In this paper, I have three separate, yet related, aims. First, I develop a description of the mass balance of bedrock channels, based on previous work by Turowski and Hodge (2017) and Turowski (2018). The mass balance is used to derive and discuss the concept of the graded stream for bedrock channels. Second, I derive expressions for response timescales for bedrock channels to adjust to a graded state. Third, for this it is necessary to develop a description of bedrock channel wall erosion by impacting particles. The concepts are used to discuss the current notion of bedrock channels, their possible routes to a graded state, and the relevant response timescales.
Landscapes form by the interplay of bedrock erosion and the entrainment, transport and deposition of sediment, as determined by various drivers such as climate, tectonics, and biological activity. Each erosion process has a minimum of two phases: the breakdown of rock mass by chemical or physical weathering and the entrainment and evacuation of loose pieces of rock that are produced in this way (Gilbert, 1877). From this, it is clear that a minimum description of any eroding landscape needs to include a mass balance equation each for bedrock and for loose sediment. Consider a control volume within a river (Fig. 1), with width W, length L, and a height ranging from the surface, i.e. the interface between bedrock or sediment and the water, to a fixed reference level somewhere in the bedrock below. The loose material, sediment, overlays the bedrock. Uplift pushes new bedrock into the control volume at a rate T_{U}, while incision converts it into sediment at a rate I. We assume that the erosion products are small enough so that they are subsequently transported in suspension. Then the rate of change of bedrock mass per unit area M_{b} is given by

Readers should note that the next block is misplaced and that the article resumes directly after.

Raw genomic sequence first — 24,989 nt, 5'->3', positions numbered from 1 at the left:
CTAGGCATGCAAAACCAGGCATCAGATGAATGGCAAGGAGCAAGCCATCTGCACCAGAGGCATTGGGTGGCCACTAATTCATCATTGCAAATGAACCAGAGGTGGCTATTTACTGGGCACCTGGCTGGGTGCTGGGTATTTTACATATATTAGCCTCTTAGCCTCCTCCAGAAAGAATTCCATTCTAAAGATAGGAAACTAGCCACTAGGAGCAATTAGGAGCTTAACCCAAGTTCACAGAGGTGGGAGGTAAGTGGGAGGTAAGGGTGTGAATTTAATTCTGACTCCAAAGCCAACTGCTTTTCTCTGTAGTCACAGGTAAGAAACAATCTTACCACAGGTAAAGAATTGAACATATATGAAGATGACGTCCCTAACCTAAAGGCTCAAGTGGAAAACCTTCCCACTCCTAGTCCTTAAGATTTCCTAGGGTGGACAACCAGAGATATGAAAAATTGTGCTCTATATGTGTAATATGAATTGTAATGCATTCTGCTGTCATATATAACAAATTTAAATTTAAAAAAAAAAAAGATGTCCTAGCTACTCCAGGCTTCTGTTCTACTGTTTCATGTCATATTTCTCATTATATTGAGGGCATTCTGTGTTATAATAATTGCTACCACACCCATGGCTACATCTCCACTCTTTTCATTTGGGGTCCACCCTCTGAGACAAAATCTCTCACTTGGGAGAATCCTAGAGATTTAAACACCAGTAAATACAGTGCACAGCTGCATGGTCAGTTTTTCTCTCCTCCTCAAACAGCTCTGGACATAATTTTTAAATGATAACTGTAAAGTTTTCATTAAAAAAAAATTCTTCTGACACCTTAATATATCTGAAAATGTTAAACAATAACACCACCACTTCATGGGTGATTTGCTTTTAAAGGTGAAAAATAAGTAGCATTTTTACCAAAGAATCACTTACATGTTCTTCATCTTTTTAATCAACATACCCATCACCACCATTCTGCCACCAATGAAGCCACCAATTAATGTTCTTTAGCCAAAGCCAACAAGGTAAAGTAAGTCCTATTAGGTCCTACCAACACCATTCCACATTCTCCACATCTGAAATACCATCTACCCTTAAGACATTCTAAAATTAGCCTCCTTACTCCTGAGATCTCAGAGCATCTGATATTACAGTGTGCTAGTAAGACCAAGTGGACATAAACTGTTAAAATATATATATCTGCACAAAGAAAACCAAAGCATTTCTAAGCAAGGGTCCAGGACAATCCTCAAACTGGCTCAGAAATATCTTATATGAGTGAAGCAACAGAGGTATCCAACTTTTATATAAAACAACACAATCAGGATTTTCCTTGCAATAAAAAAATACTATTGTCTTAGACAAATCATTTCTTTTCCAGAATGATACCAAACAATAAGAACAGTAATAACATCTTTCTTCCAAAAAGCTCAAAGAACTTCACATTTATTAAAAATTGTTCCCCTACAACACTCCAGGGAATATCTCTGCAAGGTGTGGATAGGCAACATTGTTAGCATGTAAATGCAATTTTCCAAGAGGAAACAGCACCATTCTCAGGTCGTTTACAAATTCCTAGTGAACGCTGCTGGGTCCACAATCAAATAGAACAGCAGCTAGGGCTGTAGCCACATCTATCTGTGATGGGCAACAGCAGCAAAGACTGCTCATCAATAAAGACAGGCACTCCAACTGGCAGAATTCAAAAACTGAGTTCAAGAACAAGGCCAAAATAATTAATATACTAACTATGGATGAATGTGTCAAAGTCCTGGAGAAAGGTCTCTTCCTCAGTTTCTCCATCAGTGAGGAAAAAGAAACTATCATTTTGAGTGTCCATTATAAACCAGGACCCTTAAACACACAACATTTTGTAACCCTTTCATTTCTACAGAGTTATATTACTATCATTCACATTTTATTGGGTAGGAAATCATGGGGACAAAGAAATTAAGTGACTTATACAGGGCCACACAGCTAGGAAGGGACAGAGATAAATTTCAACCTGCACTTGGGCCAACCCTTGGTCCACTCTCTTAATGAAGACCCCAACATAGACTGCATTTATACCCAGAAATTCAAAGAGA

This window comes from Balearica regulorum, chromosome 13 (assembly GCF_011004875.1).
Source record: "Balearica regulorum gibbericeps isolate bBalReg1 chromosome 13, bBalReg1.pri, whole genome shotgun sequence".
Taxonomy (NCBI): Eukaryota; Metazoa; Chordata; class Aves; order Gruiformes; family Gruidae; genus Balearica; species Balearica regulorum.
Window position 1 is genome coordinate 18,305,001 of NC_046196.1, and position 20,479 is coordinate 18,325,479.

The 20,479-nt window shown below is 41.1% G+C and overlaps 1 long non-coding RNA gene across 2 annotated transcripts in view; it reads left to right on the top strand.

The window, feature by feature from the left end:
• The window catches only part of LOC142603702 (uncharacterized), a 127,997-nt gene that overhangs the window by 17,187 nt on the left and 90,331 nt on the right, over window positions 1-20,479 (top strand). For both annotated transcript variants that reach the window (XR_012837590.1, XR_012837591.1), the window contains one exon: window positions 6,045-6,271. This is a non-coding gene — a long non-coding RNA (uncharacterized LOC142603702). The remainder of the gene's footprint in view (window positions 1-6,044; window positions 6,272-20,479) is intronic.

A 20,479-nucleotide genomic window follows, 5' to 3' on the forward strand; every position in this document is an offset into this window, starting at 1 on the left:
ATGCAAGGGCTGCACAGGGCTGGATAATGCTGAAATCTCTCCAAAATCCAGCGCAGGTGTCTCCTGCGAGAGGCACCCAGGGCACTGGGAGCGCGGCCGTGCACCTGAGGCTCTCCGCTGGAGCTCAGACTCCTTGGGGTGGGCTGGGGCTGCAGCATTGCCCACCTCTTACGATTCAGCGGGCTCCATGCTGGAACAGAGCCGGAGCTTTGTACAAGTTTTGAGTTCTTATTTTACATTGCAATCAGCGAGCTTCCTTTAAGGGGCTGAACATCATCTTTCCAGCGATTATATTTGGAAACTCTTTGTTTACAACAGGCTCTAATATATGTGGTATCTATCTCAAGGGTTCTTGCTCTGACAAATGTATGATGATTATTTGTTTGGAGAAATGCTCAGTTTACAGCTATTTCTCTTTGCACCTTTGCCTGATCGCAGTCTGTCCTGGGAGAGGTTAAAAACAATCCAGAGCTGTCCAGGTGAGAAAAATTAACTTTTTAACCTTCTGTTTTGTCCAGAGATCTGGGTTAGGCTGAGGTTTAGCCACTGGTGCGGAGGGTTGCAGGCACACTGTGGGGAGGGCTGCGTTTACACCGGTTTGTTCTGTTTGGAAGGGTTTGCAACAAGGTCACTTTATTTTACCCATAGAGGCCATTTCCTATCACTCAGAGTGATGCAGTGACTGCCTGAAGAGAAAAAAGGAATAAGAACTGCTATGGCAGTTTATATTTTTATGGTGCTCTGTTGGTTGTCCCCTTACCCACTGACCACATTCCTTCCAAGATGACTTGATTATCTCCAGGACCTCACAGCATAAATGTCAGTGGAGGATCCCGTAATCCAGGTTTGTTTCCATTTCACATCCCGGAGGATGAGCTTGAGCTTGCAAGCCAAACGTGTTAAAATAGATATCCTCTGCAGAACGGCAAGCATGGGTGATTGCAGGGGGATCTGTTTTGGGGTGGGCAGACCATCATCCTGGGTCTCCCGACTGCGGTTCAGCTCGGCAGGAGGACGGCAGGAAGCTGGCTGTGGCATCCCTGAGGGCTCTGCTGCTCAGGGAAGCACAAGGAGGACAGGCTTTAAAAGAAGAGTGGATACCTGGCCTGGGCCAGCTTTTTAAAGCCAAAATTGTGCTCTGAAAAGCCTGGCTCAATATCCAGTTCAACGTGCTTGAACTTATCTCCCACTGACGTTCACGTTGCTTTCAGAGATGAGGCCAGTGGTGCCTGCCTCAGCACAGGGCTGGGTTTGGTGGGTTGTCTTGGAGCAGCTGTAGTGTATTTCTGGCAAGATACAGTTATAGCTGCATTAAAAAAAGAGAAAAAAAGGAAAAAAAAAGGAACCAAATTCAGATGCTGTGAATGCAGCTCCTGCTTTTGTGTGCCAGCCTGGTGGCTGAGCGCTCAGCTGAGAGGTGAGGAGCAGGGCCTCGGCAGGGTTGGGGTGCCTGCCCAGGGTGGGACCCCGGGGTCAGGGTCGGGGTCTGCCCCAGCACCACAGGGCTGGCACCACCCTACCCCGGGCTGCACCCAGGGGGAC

Here, ρ_{r} represents the density of the bedrock. Dividing Eq. (5) by ρ_{r}, and realizing that ${h}_{\mathrm{b}}={M}_{\mathrm{b}}/{\mathit{\rho}}_{\mathrm{r}}$, we retrieve the usual form of the bedrock mass balance (Eq., 4). Details of the derivation of the mass balance for sediment have been given by Turowski and Hodge (2017). Note that working with mass instead of a deposit thickness is advantageous for bedrock channels, because sediment may not be equally distributed on the bed. The entrainment–deposition framework is preferable, because it makes it possible to distinguish between moving and stationary sediment, which is necessary to treat the cover and the tools effects. This is not possible when using the Exner approach (Appendix A). The mass balance for the mobile sediment per unit area M_{m} is given by Eq. (2):
The mass balance for the stationary sediment per unit area M_{s} is given by
Finally, sediment flux per unit width q_{s} and the mobile sediment mass per unit area M_{m} are connected via the downstream particle speed U: